by Marianna Pascal
Marianna conducts regular public workshops with STTS Training.
Find out more at http://www.sttstraining.com/calendar.html
I recently had an unpleasant encounter with a sales clerk at a shoe store. She was serving me while I tried to find the right size of a gorgeous little pair of red pumps. As she was serving me, she answered a personal phone call, and I was left waiting while she joked around on the phone.
I called the company's customer service hotline and found myself complaining to a very polite and professional young man. He listened to my feedback and in a very courteous voice, and then he said that he would make out a report and that someone from the company would get back to me. After hanging up the phone, I was left feeling dissatisfied, irritated and frustrated.
How is it that such a well-mannered young man could leave me feeling dissatisfied? Well, quite simply, the one thing that I wanted to hear in that conversation, was not said. What I wanted to hear was that he understood my feelings – that he felt sorry that I felt bad. I wanted his empathy.
When a stakeholder is upset enough to contact us, we often feel that courtesy and a promise to take action is enough. But is it?
Let's imagine for a moment that you live in a house with a pretty flower garden outside, flowers you have planted yourself. Now, imagine that one day, see your neighbour's young son trample across the garden, stepping on all your flowers. You have no bad feelings toward your neighbour, but you want her to know so that this won't happen again.
So, you knock on her door, and in a warm voice you tell your neighbour what happened. Now, if she simply says in a polite tone, "Thank you for telling me. I will talk to my son about that," would you not feel somewhat angry? Would you not feel that she should have aplogised on her son's behalf?
Now, in her defense, let's imagine that she wants to talk to her son and get all the facts before deciding whether her son was in the wrong or not. In other words, she wants to withhold her apology until she has more information. Fair enough. But would you not expect, at the very least, that she show some understanding of your misfortune, some empathy toward how much trouble this incident has caused you with having to replant all your flowers?
Empathy is more than politeness. It is the art of reducing someone's upset by letting them know that their feelings are understandable and 'right' for this situation. It's showing an unhappy person that you, as a fellow human being, can feel what they feel.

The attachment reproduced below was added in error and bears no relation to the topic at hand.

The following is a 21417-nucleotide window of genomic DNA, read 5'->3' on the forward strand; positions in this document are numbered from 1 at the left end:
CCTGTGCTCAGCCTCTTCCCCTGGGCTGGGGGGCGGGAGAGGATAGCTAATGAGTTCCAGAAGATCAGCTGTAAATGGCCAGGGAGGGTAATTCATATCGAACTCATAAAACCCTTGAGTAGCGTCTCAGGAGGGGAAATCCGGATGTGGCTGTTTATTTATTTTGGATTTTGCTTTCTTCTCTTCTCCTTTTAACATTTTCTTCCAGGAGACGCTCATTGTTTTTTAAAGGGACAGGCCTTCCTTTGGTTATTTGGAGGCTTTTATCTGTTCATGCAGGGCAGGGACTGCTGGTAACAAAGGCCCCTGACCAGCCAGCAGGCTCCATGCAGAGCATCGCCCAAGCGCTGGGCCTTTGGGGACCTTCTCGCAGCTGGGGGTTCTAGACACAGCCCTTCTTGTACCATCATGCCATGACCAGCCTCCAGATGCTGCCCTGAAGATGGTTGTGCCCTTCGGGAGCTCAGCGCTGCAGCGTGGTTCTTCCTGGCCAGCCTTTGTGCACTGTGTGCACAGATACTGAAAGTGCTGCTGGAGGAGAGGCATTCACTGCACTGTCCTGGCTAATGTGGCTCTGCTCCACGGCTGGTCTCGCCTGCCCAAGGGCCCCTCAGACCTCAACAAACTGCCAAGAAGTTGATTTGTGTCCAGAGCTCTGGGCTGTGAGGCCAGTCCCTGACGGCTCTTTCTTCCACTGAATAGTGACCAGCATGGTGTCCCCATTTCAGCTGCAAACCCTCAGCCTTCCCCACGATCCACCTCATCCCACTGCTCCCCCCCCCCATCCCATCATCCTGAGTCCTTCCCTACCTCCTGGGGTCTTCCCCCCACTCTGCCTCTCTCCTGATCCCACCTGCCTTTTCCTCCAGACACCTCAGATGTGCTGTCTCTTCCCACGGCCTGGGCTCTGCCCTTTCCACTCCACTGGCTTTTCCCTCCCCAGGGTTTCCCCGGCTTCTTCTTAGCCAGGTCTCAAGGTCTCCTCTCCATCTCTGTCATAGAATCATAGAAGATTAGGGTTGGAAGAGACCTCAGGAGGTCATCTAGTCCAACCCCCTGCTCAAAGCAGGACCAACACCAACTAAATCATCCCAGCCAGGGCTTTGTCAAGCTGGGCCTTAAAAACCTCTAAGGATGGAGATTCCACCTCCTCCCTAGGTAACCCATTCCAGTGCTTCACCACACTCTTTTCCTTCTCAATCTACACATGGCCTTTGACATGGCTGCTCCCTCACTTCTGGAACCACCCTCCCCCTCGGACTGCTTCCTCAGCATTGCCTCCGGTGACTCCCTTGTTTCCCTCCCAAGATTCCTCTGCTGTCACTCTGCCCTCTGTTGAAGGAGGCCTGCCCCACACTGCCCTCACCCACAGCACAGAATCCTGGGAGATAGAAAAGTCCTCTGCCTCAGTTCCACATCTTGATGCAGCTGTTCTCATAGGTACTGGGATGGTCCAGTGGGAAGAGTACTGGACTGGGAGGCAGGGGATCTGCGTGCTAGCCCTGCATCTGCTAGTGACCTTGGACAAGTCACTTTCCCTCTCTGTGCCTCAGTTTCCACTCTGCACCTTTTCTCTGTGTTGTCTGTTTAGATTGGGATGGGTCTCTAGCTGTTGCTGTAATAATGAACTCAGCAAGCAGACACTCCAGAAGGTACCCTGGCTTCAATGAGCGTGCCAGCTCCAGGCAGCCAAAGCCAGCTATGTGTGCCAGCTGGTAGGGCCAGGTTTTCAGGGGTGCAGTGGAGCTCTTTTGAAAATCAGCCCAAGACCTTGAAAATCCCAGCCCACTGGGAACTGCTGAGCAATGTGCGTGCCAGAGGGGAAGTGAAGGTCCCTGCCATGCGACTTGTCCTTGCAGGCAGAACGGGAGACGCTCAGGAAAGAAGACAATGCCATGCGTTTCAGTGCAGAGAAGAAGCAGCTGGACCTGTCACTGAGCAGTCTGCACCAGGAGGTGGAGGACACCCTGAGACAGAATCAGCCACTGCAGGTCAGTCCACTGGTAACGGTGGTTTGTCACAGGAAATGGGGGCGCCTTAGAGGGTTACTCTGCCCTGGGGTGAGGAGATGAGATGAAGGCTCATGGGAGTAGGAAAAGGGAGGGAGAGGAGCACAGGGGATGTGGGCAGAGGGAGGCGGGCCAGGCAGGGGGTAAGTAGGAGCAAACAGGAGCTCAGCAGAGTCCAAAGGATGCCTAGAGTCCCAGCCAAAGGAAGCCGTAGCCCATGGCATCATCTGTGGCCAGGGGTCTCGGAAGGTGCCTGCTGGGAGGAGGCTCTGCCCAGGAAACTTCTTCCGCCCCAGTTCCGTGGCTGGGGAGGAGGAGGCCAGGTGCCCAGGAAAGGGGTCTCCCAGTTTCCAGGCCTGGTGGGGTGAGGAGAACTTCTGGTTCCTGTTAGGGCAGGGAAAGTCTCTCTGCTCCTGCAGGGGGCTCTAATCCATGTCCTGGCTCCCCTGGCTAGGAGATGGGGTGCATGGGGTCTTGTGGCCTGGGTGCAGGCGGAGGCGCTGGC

Then why do we avoid empathising? We avoid it because we confuse empathy with admitting wrongdoing. We fear that by acknowledging a customer's angry feelings, we are blaming ourselves and shaming our company.
So how can we empathise with customers' negative feelings without admitting wrong doing. Here are two ways:
Say 'I'm sorry to hear that' – then refer to the customer's experience
By framing your apology this way, you show that you are sorry that the customer is upset, that the customer had a bad experience – without taking the blame. Look at the difference between the following pairs of apologies. In each pair, one apology blames the company. The other simply shows sorrow for the customer's perceived experience:
1. A: I'm sorry that our food was not good.
B: I'm so sorry to hear that you didn't enjoy the food.
2. A: I'm sorry that our staff did the wrong thing.
B: I'm sorry to hear that you had a bad experience.
3. A: I'm very sorry to hear that you had to wait so long.
B: I'm very sorry that our service was so slow.
Can you see that the apologies in examples 1.B, 2.A and 3.A don't blame the company. These apologies refer to the customer and his experience.
Agree that the customer's experience shouldn't happen
You can agree with the customer's experience – generally. By agreeing in general, you empathise with the customer without actually talking about the specific incident. That way you can empathise without blaming your staff. In which two of these short conversations does the customer service agent empathise without taking the blame?
1. Customer: Your staff should not have answered a personal call while he was serving me!
Agent: I agree. He was wrong to answer a personal call while serving you.
2. Customer: He made me wait for 30 minutes! I shouldn't have to wait so long!
Agent: You're absolutely right. Customers should not have to wait for 30 minutes.
3. Customer: I called five times. No one answered the phone!
Agent: I can understand how you feel. It's very frustrating when you don't get an answer.
Can you see how in examples 2 and 3, the agent avoids blaming staff from his company because he doesn't have enough information yet. But, he still manages to show the customers that he understands the caller's feelings.
A happy ending
So, let's go back to my call to customer service complaining about the shoe store sales clerk who answered a personal call while serving me. The agent could have told me that understood my upset – and that he too would feel angry if a staff made a personal call while serving me. He could have agreed that customers should always have the full attention of the staff serving them.
Would I have gone back there for my next pair of shoes? Perhaps not. But would I have hung up the phone feeling valued, cared about and understood by the company. Definitely. I would have felt, not only satisfied – but impressed!
Find out more about Marianna Pascal at www.sttstraining.com